Federal and state authorities have pledged financial assistance to affected areas.
Rhineland-Palatinate state governor Malu Dreyer said the disaster showed the need to step up efforts to curb global warming. She accused the center-right Union bloc of Laschet and Merkel of hampering efforts to further reduce greenhouse gases in Germany, Europe’s largest economy and a major emitter of greenhouse gases. Greenhouse.
“Climate change is no longer abstract. We are living it up close and painfully,” she told media group Funke.
Steinmeier, the German president, reiterated his calls for more efforts to tackle global warming.
“It is only if we resolutely engage in the fight against climate change that we will be able to limit the extreme weather conditions that we are currently experiencing,” he said.
Experts say such disasters could become more frequent in the future.
“Some parts of Western Europe (…) received up to two months of rain in a span of two days. What made the situation worse was that the soils were already saturated from previous rainfall.” World Meteorological Organization spokesperson Clare Nullis said.
While she said it was too early to blame the flooding and the previous heat wave on rising global temperatures, Nullis added: “Climate change is already increasing the frequency of extreme events. And many isolated events have been shown to be made worse by global warming. “
The German military has deployed more than 850 troops to help fight the flooding, and the need for help is increasing, Defense Ministry spokesman Arne Collatz said. He said the ministry had sounded a “military disaster alarm”.
Italy sent civil protection agents, firefighters and rescue boats to Belgium to help search for the missing.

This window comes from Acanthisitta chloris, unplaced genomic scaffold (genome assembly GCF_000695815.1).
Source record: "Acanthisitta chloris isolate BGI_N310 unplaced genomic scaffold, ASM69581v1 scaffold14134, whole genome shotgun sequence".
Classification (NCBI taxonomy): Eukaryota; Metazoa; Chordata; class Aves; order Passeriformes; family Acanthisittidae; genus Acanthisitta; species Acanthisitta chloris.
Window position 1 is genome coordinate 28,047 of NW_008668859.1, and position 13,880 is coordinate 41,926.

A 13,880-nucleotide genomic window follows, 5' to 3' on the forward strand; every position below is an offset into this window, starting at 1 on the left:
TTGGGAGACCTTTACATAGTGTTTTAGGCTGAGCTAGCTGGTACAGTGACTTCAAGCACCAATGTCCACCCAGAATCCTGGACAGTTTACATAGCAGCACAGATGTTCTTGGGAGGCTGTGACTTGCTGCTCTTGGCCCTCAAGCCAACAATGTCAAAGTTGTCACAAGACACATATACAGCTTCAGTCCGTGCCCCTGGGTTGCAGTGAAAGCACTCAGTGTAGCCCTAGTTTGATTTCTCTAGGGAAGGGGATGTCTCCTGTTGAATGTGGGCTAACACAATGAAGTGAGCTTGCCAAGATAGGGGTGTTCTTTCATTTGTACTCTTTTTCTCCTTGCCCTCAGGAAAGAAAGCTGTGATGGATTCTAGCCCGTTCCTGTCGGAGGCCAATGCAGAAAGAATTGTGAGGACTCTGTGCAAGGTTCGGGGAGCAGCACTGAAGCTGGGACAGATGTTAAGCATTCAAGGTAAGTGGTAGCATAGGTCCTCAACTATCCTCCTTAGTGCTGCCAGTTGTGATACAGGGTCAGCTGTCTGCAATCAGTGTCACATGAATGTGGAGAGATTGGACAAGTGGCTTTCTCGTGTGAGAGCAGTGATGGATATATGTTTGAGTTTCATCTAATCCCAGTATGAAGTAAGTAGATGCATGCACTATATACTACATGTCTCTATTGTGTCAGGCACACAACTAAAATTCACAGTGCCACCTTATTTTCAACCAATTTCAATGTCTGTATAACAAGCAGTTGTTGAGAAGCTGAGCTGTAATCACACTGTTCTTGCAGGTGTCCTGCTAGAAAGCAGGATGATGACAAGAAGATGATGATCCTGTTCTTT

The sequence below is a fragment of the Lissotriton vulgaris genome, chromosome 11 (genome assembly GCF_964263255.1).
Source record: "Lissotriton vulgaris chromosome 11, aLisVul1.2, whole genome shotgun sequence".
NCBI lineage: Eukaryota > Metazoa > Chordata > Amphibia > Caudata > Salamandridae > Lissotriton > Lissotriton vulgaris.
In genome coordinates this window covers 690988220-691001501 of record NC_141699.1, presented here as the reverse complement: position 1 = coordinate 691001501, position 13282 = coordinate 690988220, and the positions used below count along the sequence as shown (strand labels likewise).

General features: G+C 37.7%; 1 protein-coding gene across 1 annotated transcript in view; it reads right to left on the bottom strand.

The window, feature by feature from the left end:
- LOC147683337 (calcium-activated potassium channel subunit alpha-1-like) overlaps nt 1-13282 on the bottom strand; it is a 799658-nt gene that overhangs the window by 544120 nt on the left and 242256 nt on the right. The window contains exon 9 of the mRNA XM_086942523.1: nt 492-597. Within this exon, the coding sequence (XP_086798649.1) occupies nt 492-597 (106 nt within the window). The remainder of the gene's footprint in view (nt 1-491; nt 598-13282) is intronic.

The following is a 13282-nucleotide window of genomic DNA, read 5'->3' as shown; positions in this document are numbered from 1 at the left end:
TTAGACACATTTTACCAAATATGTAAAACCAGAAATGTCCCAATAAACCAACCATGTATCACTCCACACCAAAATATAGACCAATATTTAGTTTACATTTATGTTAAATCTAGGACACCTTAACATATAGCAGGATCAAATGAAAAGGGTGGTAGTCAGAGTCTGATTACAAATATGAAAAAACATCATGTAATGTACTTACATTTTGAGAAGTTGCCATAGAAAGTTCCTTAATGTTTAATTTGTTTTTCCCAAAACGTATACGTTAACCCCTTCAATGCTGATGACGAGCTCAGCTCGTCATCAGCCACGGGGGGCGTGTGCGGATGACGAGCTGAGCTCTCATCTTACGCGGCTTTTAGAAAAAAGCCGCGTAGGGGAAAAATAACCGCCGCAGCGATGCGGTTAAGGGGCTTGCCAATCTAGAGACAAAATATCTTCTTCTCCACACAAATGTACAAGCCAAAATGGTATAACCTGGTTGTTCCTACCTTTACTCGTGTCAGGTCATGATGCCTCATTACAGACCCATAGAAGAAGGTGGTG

In the province of Limburg in the south of the Netherlands, which was also hit hard by flooding, troops stacked sandbags to reinforce a 1.1 kilometer (0.7 mile) dike along the Meuse, and the police helped evacuate the slums.
Acting Dutch Prime Minister Mark Rutte said the government is officially declaring flooded areas disaster areas, making businesses and residents eligible for compensation. Dutch King Willem-Alexander visited the region on Thursday evening and called the scenes “heartbreaking”.
Meanwhile, heavy rains in Switzerland caused several rivers and lakes to overflow. Public broadcaster SRF reported that a flash flood washed away cars, flooded basements and destroyed small bridges on Thursday evening in the northern villages of Schleitheim und Beggingen.
Erik Schulz, mayor of the hard-hit German town of Hagen, 50 kilometers (31 miles) northeast of Cologne, said a wave of other regions and ordinary citizens have offered to help.
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“We have many, many citizens saying ‘I can offer a place to stay. Where can I go to help? … Where can I bring my shovel and bucket?’” He said. at n-tv. “The city is united, and you can feel it.”
Associated Press editors Geir Moulson and Emily Schultheis in Berlin, Raf Casert in Brussels, Nicole Winfield in Rome, Angela Charlton in Paris and Mike Corder in The Hague, the Netherlands, contributed to this report.